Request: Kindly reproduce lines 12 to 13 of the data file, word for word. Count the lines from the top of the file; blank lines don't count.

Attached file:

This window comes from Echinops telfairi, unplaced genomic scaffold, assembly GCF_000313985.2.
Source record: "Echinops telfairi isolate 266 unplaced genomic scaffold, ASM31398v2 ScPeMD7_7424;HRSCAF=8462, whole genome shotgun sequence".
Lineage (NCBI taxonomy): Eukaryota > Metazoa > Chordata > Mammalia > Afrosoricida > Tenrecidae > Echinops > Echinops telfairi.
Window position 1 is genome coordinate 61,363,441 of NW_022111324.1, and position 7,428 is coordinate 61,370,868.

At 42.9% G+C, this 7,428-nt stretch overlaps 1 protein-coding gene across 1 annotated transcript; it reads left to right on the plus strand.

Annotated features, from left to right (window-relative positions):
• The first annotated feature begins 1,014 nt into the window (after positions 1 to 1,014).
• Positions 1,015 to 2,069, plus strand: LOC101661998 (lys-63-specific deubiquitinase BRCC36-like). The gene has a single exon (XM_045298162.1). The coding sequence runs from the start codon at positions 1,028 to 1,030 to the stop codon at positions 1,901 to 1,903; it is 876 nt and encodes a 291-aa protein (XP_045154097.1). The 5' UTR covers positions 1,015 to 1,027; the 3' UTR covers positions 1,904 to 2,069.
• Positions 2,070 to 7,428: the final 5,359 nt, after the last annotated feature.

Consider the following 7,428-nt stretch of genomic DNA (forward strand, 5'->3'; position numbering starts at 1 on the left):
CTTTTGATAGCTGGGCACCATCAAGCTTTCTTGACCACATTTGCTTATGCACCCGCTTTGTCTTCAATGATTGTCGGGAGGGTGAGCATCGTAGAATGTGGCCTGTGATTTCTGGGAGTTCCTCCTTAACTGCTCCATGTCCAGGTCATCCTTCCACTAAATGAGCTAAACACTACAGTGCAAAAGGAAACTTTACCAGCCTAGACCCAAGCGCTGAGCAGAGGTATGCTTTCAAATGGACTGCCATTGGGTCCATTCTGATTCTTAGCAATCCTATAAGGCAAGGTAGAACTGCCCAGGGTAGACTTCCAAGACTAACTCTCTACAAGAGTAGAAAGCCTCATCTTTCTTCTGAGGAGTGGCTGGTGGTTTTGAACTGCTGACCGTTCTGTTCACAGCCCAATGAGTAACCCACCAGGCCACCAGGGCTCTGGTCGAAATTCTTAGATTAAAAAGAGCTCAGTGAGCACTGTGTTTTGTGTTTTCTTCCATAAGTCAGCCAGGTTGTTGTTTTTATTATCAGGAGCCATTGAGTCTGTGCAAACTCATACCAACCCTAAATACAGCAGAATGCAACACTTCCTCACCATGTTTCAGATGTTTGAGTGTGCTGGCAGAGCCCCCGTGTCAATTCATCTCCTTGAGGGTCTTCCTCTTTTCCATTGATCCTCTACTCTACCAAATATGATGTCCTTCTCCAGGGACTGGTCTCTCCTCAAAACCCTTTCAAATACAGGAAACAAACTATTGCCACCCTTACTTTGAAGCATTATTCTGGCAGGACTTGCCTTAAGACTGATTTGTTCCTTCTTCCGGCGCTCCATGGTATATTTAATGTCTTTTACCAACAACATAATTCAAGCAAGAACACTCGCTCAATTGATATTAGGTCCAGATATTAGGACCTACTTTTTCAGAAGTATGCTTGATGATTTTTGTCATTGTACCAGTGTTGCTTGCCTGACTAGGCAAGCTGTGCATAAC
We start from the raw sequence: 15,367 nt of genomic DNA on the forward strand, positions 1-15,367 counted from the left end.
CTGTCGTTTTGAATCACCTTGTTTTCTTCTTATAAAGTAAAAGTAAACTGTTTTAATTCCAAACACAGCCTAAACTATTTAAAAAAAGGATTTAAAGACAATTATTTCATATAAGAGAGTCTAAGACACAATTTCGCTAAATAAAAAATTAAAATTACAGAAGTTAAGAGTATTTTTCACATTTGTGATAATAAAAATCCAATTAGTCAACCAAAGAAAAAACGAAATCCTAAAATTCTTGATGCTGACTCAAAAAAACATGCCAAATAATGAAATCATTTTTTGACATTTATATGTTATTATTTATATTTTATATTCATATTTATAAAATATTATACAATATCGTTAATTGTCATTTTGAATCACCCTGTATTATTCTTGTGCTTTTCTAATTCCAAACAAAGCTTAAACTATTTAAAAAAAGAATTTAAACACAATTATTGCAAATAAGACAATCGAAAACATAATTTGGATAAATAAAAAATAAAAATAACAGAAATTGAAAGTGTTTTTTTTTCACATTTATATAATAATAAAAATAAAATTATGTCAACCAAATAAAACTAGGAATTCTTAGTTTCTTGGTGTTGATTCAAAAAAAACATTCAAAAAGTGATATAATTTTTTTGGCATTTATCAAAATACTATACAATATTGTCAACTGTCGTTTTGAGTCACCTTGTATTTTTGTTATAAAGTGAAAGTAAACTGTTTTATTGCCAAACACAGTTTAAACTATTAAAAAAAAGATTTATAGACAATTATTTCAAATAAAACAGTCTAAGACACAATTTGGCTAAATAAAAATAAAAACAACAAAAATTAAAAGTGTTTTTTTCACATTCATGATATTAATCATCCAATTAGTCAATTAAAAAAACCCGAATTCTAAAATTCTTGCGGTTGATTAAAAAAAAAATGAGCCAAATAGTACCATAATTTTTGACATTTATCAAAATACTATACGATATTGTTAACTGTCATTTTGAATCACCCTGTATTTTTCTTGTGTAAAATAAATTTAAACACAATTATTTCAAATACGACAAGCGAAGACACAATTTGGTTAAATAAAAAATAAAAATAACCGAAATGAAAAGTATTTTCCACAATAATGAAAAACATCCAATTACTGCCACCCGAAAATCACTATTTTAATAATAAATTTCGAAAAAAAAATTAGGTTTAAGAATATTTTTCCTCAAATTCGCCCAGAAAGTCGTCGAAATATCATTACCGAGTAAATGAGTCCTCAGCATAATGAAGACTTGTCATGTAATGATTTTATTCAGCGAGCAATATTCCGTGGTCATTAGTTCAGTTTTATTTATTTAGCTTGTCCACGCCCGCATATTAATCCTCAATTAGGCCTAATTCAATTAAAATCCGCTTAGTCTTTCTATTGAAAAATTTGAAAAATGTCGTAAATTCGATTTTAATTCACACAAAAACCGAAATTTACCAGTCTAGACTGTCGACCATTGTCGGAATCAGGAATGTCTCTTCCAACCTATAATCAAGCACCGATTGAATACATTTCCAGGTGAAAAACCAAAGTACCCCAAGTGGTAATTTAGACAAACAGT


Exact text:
We start from the raw sequence: 15,367 nt of genomic DNA on the forward strand, positions 1-15,367 counted from the left end.
CTGTCGTTTTGAATCACCTTGTTTTCTTCTTATAAAGTAAAAGTAAACTGTTTTAATTCCAAACACAGCCTAAACTATTTAAAAAAAGGATTTAAAGACAATTATTTCATATAAGAGAGTCTAAGACACAATTTCGCTAAATAAAAAATTAAAATTACAGAAGTTAAGAGTATTTTTCACATTTGTGATAATAAAAATCCAATTAGTCAACCAAAGAAAAAACGAAATCCTAAAATTCTTGATGCTGACTCAAAAAAACATGCCAAATAATGAAATCATTTTTTGACATTTATATGTTATTATTTATATTTTATATTCATATTTATAAAATATTATACAATATCGTTAATTGTCATTTTGAATCACCCTGTATTATTCTTGTGCTTTTCTAATTCCAAACAAAGCTTAAACTATTTAAAAAAAGAATTTAAACACAATTATTGCAAATAAGACAATCGAAAACATAATTTGGATAAATAAAAAATAAAAATAACAGAAATTGAAAGTGTTTTTTTTTCACATTTATATAATAATAAAAATAAAATTATGTCAACCAAATAAAACTAGGAATTCTTAGTTTCTTGGTGTTGATTCAAAAAAAACATTCAAAAAGTGATATAATTTTTTTGGCATTTATCAAAATACTATACAATATTGTCAACTGTCGTTTTGAGTCACCTTGTATTTTTGTTATAAAGTGAAAGTAAACTGTTTTATTGCCAAACACAGTTTAAACTATTAAAAAAAAGATTTATAGACAATTATTTCAAATAAAACAGTCTAAGACACAATTTGGCTAAATAAAAATAAAAACAACAAAAATTAAAAGTGTTTTTTTCACATTCATGATATTAATCATCCAATTAGTCAATTAAAAAAACCCGAATTCTAAAATTCTTGCGGTTGATTAAAAAAAAAATGAGCCAAATAGTACCATAATTTTTGACATTTATCAAAATACTATACGATATTGTTAACTGTCATTTTGAATCACCCTGTATTTTTCTTGTGTAAAATAAATTTAAACACAATTATTTCAAATACGACAAGCGAAGACACAATTTGGTTAAATAAAAAATAAAAATAACCGAAATGAAAAGTATTTTCCACAATAATGAAAAACATCCAATTACTGCCACCCGAAAATCACTATTTTAATAATAAATTTCGAAAAAAAAATTAGGTTTAAGAATATTTTTCCTCAAATTCGCCCAGAAAGTCGTCGAAATATCATTACCGAGTAAATGAGTCCTCAGCATAATGAAGACTTGTCATGTAATGATTTTATTCAGCGAGCAATATTCCGTGGTCATTAGTTCAGTTTTATTTATTTAGCTTGTCCACGCCCGCATATTAATCCTCAATTAGGCCTAATTCAATTAAAATCCGCTTAGTCTTTCTATTGAAAAATTTGAAAAATGTCGTAAATTCGATTTTAATTCACACAAAAACCGAAATTTACCAGTCTAGACTGTCGACCATTGTCGGAATCAGGAATGTCTCTTCCAACCTATAATCAAGCACCGATTGAATACATTTCCAGGTGAAAAACCAAAGTACCCCAAGTGGTAATTTAGACAAACAGT